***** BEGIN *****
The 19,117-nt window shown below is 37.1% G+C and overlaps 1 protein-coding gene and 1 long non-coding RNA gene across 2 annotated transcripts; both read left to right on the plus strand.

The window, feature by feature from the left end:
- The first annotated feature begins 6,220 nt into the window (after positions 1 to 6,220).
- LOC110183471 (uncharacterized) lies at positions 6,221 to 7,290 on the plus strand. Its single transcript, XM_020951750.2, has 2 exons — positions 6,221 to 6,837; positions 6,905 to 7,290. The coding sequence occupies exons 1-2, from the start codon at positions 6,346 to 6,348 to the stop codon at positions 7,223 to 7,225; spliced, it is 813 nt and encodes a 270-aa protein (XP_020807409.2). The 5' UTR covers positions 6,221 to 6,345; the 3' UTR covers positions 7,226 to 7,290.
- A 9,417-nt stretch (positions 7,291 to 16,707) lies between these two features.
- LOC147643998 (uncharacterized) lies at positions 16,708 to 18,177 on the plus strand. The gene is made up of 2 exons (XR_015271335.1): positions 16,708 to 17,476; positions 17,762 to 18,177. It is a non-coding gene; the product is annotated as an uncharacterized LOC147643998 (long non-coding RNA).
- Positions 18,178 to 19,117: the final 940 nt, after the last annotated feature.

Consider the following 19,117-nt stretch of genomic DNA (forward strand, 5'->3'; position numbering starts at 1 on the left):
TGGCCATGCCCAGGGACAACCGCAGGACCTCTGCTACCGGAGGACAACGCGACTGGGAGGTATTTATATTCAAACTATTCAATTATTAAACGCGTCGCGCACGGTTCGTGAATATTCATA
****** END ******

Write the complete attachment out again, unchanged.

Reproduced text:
The 19,117-nt window shown below is 37.1% G+C and overlaps 1 protein-coding gene and 1 long non-coding RNA gene across 2 annotated transcripts; both read left to right on the plus strand.

The window, feature by feature from the left end:
- The first annotated feature begins 6,220 nt into the window (after positions 1 to 6,220).
- LOC110183471 (uncharacterized) lies at positions 6,221 to 7,290 on the plus strand. Its single transcript, XM_020951750.2, has 2 exons — positions 6,221 to 6,837; positions 6,905 to 7,290. The coding sequence occupies exons 1-2, from the start codon at positions 6,346 to 6,348 to the stop codon at positions 7,223 to 7,225; spliced, it is 813 nt and encodes a 270-aa protein (XP_020807409.2). The 5' UTR covers positions 6,221 to 6,345; the 3' UTR covers positions 7,226 to 7,290.
- A 9,417-nt stretch (positions 7,291 to 16,707) lies between these two features.
- LOC147643998 (uncharacterized) lies at positions 16,708 to 18,177 on the plus strand. The gene is made up of 2 exons (XR_015271335.1): positions 16,708 to 17,476; positions 17,762 to 18,177. It is a non-coding gene; the product is annotated as an uncharacterized LOC147643998 (long non-coding RNA).
- Positions 18,178 to 19,117: the final 940 nt, after the last annotated feature.

Consider the following 19,117-nt stretch of genomic DNA (forward strand, 5'->3'; position numbering starts at 1 on the left):
TGGCCATGCCCAGGGACAACCGCAGGACCTCTGCTACCGGAGGACAACGCGACTGGGAGGTATTTATATTCAAACTATTCAATTATTAAACGCGTCGCGCACGGTTCGTGAATATTCATA